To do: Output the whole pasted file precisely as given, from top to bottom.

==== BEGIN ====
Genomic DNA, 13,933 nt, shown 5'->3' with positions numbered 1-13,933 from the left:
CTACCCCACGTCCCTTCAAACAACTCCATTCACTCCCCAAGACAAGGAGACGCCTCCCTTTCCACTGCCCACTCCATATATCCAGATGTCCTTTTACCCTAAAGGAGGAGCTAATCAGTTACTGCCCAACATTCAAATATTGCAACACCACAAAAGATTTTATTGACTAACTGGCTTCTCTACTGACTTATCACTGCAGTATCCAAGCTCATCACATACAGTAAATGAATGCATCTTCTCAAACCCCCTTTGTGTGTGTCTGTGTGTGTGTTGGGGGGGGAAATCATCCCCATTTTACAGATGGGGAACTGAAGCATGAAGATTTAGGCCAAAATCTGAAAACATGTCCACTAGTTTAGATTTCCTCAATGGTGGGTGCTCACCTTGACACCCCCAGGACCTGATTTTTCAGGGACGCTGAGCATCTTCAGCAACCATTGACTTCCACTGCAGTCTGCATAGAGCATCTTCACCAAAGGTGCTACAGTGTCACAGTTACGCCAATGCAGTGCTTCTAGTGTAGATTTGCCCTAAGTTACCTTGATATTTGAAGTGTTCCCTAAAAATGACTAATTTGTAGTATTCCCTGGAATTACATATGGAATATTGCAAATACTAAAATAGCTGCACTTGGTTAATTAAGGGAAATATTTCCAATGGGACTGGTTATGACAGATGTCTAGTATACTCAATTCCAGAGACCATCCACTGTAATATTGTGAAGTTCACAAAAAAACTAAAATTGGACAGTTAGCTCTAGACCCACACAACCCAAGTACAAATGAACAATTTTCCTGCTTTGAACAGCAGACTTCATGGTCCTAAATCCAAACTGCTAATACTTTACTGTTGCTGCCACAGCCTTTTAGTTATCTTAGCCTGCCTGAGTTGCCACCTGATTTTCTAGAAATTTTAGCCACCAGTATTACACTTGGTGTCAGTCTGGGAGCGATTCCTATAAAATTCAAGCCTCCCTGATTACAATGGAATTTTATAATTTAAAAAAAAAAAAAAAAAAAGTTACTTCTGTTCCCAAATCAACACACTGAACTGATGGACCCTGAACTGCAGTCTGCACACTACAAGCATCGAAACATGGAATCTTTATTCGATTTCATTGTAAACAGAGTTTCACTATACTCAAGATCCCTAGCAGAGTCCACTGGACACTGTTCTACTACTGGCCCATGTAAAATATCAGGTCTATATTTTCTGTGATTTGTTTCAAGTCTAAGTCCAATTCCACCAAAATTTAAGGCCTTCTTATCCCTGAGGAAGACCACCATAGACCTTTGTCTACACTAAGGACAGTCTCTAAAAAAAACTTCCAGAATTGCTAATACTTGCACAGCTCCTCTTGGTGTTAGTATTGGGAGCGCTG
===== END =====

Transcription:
Genomic DNA, 13,933 nt, shown 5'->3' with positions numbered 1-13,933 from the left:
CTACCCCACGTCCCTTCAAACAACTCCATTCACTCCCCAAGACAAGGAGACGCCTCCCTTTCCACTGCCCACTCCATATATCCAGATGTCCTTTTACCCTAAAGGAGGAGCTAATCAGTTACTGCCCAACATTCAAATATTGCAACACCACAAAAGATTTTATTGACTAACTGGCTTCTCTACTGACTTATCACTGCAGTATCCAAGCTCATCACATACAGTAAATGAATGCATCTTCTCAAACCCCCTTTGTGTGTGTCTGTGTGTGTGTTGGGGGGGGAAATCATCCCCATTTTACAGATGGGGAACTGAAGCATGAAGATTTAGGCCAAAATCTGAAAACATGTCCACTAGTTTAGATTTCCTCAATGGTGGGTGCTCACCTTGACACCCCCAGGACCTGATTTTTCAGGGACGCTGAGCATCTTCAGCAACCATTGACTTCCACTGCAGTCTGCATAGAGCATCTTCACCAAAGGTGCTACAGTGTCACAGTTACGCCAATGCAGTGCTTCTAGTGTAGATTTGCCCTAAGTTACCTTGATATTTGAAGTGTTCCCTAAAAATGACTAATTTGTAGTATTCCCTGGAATTACATATGGAATATTGCAAATACTAAAATAGCTGCACTTGGTTAATTAAGGGAAATATTTCCAATGGGACTGGTTATGACAGATGTCTAGTATACTCAATTCCAGAGACCATCCACTGTAATATTGTGAAGTTCACAAAAAAACTAAAATTGGACAGTTAGCTCTAGACCCACACAACCCAAGTACAAATGAACAATTTTCCTGCTTTGAACAGCAGACTTCATGGTCCTAAATCCAAACTGCTAATACTTTACTGTTGCTGCCACAGCCTTTTAGTTATCTTAGCCTGCCTGAGTTGCCACCTGATTTTCTAGAAATTTTAGCCACCAGTATTACACTTGGTGTCAGTCTGGGAGCGATTCCTATAAAATTCAAGCCTCCCTGATTACAATGGAATTTTATAATTTAAAAAAAAAAAAAAAAAAAGTTACTTCTGTTCCCAAATCAACACACTGAACTGATGGACCCTGAACTGCAGTCTGCACACTACAAGCATCGAAACATGGAATCTTTATTCGATTTCATTGTAAACAGAGTTTCACTATACTCAAGATCCCTAGCAGAGTCCACTGGACACTGTTCTACTACTGGCCCATGTAAAATATCAGGTCTATATTTTCTGTGATTTGTTTCAAGTCTAAGTCCAATTCCACCAAAATTTAAGGCCTTCTTATCCCTGAGGAAGACCACCATAGACCTTTGTCTACACTAAGGACAGTCTCTAAAAAAAACTTCCAGAATTGCTAATACTTGCACAGCTCCTCTTGGTGTTAGTATTGGGAGCGCTG